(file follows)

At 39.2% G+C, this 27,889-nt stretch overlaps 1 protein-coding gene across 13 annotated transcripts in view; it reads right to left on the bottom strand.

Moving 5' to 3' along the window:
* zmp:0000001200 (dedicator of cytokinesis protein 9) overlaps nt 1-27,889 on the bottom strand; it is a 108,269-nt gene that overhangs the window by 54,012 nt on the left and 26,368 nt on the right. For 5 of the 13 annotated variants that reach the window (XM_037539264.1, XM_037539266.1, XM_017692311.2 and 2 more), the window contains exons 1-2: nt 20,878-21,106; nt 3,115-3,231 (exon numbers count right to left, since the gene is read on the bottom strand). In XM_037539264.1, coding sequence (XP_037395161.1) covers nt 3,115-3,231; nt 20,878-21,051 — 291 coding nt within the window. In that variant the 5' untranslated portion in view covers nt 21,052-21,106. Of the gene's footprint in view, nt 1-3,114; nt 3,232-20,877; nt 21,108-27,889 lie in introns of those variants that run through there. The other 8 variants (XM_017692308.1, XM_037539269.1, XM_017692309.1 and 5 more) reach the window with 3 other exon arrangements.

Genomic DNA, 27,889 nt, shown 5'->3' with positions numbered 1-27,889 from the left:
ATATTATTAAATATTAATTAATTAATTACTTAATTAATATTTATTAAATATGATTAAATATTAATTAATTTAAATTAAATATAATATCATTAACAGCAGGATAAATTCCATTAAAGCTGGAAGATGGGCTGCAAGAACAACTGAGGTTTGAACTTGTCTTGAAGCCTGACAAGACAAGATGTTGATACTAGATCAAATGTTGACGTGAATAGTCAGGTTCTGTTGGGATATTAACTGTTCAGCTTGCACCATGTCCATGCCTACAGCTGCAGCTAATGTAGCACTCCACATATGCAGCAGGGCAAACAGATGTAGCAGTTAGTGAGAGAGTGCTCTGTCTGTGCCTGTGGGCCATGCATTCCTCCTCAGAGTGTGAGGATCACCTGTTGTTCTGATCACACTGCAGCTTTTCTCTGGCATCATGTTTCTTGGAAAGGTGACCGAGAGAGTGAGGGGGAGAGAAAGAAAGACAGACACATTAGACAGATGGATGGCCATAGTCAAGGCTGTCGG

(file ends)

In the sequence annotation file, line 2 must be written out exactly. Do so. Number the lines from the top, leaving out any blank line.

Moving 5' to 3' along the window: